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Max Miller - At The Met 1961 (UK)

On: Thursday, May 12, 2011

Max Miller
Thomas Henry Sargent
aka: Cheeky Chappie
 Brighton, Sussex
Nov 21 1894 – May 07 1963

Max Miller was a British front-cloth comedian in the 1930s, '40s and '50s (a front-cloth is a painted cloth that may be brought down near to the house curtain for a front scene to be played on the forestage. This cloth usually masks scene changes behind it.)
He made films, toured in revues and music hall, sang and recorded songs some of which he wrote. He was known for his flamboyant suits, his wicked charm, and his risqué jokes which often got him into trouble with the censors.
Miller’s act on a variety bill usually lasted between 20 and 30 minutes. It would begin with the orchestra playing his signature tune, Mary from the Dairy. A spotlight aimed on the curtain by the wings would anticipate his appearance. There would be excitement in the audience. He would sometimes wait for up to 10 seconds until he appeared leading to resounding applause, walk to the microphone and just stand there in his costume, a gloriously colorful suit with plus-fours, a kipper tie, trilby and co-respondent shoes and wait for the laughter to begin.
Max appeared in three Royal Variety Performances (1931, 1937 and 1950). In the last he was fighting mad that he was only given six minutes while the American comedian Jack Benny got 20 minutes, so he abandoned his script and went on for 12 minutes ending with riotous applause.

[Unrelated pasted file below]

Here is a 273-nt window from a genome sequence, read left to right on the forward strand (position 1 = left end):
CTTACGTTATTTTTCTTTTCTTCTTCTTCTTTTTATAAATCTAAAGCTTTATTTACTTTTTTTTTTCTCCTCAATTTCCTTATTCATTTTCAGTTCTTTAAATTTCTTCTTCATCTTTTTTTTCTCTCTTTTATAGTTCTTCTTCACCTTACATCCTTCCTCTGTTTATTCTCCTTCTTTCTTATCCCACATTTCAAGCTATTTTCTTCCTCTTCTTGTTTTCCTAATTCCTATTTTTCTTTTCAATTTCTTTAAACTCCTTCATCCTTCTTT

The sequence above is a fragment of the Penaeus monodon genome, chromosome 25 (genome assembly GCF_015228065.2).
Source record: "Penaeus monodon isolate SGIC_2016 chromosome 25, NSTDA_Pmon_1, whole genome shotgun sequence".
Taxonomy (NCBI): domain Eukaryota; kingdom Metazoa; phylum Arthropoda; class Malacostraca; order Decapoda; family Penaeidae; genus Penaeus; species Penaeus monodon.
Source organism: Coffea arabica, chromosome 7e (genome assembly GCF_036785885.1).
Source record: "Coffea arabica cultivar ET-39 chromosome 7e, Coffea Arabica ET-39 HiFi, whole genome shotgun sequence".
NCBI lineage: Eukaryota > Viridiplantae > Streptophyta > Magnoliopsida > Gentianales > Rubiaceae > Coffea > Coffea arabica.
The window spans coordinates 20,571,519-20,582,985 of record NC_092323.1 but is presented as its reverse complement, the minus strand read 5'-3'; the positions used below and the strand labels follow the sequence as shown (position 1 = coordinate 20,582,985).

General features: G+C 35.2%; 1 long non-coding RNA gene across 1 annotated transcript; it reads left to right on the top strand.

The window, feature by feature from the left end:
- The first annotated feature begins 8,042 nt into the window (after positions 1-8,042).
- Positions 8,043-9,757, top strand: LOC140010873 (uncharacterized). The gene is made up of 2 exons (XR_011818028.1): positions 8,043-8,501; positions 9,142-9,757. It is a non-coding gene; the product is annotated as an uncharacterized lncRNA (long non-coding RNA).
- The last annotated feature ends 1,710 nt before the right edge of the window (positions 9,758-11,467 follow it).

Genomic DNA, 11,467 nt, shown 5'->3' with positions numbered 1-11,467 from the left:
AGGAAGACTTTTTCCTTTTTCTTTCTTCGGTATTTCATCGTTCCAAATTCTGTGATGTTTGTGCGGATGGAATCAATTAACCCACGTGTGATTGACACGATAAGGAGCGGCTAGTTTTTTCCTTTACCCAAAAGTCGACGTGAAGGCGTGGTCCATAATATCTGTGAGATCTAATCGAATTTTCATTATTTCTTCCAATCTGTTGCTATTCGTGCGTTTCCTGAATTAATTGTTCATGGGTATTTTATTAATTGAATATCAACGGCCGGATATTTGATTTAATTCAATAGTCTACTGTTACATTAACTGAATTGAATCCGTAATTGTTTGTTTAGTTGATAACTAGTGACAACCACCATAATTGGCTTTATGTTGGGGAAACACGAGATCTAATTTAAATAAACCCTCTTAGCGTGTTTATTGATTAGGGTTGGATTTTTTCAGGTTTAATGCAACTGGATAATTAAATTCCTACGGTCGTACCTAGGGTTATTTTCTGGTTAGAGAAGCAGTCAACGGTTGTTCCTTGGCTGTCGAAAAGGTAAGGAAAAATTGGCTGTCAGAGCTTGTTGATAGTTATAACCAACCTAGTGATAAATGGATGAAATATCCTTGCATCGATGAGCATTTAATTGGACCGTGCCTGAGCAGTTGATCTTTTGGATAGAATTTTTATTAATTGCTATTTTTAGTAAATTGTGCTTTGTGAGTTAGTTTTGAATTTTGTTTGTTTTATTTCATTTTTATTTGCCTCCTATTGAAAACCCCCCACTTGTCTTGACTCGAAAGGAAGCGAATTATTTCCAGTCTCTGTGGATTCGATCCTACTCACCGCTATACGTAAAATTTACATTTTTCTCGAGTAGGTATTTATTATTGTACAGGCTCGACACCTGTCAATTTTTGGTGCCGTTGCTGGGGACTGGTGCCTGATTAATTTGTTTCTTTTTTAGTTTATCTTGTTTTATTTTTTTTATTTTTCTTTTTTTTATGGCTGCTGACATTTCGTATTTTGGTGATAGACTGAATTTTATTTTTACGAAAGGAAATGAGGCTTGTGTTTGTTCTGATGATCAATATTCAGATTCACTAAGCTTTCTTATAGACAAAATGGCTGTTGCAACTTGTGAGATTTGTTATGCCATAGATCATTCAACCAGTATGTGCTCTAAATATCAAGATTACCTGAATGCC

His television appearances were never a great success. The new medium did not suit his style. He needed the feedback only a live theatre audience could give him and the freedom to use his naughty material.
His real fame was as a result of pushing the accepted standards of comedy to the very limit. To many he was an extremely funny comedian - to others (primarily in the establishment) he went too far.
Although Max's material was risqé, he never swore on stage and disapproved of those who did. He used double entendre and when telling a joke would often leave out the last word or words for the audience to complete.
Miller never swore on stage, never told a rude or dirty joke but was often in trouble with the censors for the use of risqué jokes and innuendo. In one of his acts he would take from his pocket two books, one a white book and the other a blue book, explaining to the audience that these are joke books and asking them which they would like. Invariably they would choose the blue book. The jokes in the ‘blue book’ were the naughty ones.
The laws of censorship were strict and Miller often had problems. The BBC apparently banned him twice; one ban lasting five years, but this was found to be untrue.
One of the many faces you probably didn't recognize on the cover of Sgt. Pepper's Lonely Hearts Club Band belongs to... Max Miller.
The Stone Age Benny Hill, merry Maxie was known as "The Cheeky Chappie" for the saucy tunes that got him banned from BBC radio for five years.    
In 1958 Max suffered a heart attack. After recovery he needed to take life easier. He died on May 7 1963 in his home and was cremated in the Downs Crematorium, Brighton. 

Source: R&D (robbed and duplicated) from Wikipedia, Illfolks, and History Learning Site (UK)  

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Thanks Harry Speakup!


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